Switzerland

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Switzerland
Switzerland-flag.gif
Information
Region Europe
Population 7591400
GDP (millions USD) 423938
National Policies
Eggs for assisted reproduction PROHIBITED
Eggs for research ?
Inheritable genetic modification PROHIBITED
Preimplantation genetic diagnosis PROHIBITED
Reproductive cloning PROHIBITED
Research cloning PROHIBITED
Sex selection PROHIBITED
Surrogacy PROHIBITED
International Agreements
1997 COE Biomedicine Convention signed
1998 COE Cloning Convention signed
2005 UN Cloning Vote YES
2005 UNESCO Sports Doping Convention not ratified
2007 Treaty of Lisbon not signed


Contents

Key laws and policies

Prohibited practices

The Constitution and the Embryonic Research Act prohibit the following:

  • Research cloning
  • Reproductive cloning
  • Producing an embryo for research purposes
  • Producing stem cells from a research embryo
  • Modifying the hereditary patrimony of germ cells
  • Producing embryonic stem cells from an embryo whose germline was modified, or using such cells
  • Creating a clone, chimera, or hybrid
  • Producing embryonic stem cells from a clone, chimera or hybrid, or using such cells
  • Developing a parthenote, producing embryonic stem cells from a parthenote, or using such cells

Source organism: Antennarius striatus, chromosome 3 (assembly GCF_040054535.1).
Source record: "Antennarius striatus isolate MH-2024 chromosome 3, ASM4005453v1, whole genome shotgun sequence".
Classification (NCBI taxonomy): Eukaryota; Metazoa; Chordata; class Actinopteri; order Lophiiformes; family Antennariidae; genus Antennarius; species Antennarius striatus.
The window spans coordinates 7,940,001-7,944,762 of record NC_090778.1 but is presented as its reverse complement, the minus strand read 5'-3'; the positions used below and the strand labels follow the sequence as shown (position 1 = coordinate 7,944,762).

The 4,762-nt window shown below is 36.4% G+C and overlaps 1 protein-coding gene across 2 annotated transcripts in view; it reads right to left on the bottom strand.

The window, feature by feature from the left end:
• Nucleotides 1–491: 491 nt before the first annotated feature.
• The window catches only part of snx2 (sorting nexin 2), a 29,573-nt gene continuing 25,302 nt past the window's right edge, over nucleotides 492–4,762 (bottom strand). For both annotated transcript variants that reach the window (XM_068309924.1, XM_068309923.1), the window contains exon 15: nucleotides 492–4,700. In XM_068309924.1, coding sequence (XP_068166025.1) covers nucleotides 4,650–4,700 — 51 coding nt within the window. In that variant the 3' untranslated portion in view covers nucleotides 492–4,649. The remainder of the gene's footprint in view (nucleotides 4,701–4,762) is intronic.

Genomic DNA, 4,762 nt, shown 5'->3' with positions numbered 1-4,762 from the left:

• Importing or exporting any of the embryos, clones, chimeras, hybrids, or parthenotes described
  • Surrogacy
  • Eggs for assisted reproduction

Permitted and regulated practices

Assisted Reproduction

  • ART may be used only if a couple is unable to have children without help or if there is no other way of avoiding the risk of transmitting a serious incurable disease.
  • Permitted practices include:
    • Artificial insemination
    • In vitro fertilization
    • The preservation of reproductive cells
    • Gamete transfer
  • Only married couples may use donated sperm cells.
  • ART should respect the child's best interests (and the future parents should be able to raise a child).


Pre-Implantation Genetic Diagnosis

  • Preimplantation genetic diagnosis is generally thought to be prohibited, but there are suggestions that the Federal Law on Genetic Testing may allow its use for medical reasons.[1]

[edit] References

  1. R. Bell, ed., Comparative European Approaches to Pre-implantation Genetic Diagnosis